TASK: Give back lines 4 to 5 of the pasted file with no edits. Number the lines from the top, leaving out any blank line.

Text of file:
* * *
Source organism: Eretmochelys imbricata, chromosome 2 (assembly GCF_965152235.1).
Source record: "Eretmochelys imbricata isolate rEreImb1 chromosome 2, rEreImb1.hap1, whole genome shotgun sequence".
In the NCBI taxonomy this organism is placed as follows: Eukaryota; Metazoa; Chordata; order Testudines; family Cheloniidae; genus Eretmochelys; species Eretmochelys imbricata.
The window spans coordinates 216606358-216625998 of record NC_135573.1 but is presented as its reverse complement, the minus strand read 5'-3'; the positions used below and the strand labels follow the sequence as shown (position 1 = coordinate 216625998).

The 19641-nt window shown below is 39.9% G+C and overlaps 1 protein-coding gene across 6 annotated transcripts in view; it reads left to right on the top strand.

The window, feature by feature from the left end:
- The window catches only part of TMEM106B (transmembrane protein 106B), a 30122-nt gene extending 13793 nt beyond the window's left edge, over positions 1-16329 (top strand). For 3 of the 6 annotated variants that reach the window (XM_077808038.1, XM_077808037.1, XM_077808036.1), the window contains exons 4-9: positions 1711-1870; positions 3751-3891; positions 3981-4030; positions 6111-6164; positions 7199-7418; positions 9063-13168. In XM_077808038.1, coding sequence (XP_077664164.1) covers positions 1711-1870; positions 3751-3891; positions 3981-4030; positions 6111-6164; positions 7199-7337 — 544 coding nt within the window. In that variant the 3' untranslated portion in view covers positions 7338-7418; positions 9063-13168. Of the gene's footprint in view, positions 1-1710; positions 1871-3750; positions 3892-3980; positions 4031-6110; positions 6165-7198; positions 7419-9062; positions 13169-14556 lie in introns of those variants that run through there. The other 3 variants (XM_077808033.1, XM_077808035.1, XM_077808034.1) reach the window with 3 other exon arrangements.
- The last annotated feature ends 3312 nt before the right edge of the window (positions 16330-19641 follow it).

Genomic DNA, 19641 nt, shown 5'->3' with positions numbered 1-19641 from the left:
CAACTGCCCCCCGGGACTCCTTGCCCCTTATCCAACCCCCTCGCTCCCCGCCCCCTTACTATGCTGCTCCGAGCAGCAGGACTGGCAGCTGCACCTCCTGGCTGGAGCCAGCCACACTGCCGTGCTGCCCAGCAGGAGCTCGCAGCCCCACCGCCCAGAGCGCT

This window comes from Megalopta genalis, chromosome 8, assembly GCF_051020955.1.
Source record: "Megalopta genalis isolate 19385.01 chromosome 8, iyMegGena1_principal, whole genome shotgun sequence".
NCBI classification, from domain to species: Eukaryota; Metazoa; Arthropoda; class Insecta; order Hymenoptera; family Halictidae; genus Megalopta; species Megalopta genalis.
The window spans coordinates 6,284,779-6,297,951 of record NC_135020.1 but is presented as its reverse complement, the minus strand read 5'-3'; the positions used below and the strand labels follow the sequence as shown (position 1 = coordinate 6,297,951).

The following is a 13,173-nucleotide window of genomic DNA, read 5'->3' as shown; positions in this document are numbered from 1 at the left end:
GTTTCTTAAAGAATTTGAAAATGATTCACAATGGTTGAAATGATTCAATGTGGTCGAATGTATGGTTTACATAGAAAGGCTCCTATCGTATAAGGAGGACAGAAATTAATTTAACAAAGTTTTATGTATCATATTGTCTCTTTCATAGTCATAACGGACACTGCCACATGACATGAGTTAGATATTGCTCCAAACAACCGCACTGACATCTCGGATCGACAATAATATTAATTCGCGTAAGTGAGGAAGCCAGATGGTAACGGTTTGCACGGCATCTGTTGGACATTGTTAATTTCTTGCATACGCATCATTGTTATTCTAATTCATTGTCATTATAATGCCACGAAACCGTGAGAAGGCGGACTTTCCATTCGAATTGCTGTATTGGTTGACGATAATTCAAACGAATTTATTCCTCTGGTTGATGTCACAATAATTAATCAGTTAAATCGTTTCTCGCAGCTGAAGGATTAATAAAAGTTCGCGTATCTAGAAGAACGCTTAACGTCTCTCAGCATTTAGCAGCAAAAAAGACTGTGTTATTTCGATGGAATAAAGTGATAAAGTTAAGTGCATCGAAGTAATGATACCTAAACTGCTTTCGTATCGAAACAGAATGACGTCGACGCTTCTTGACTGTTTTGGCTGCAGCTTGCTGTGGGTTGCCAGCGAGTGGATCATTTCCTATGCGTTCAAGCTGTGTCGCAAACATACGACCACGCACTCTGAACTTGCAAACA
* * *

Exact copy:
The window spans coordinates 216606358-216625998 of record NC_135573.1 but is presented as its reverse complement, the minus strand read 5'-3'; the positions used below and the strand labels follow the sequence as shown (position 1 = coordinate 216625998).

The 19641-nt window shown below is 39.9% G+C and overlaps 1 protein-coding gene across 6 annotated transcripts in view; it reads left to right on the top strand.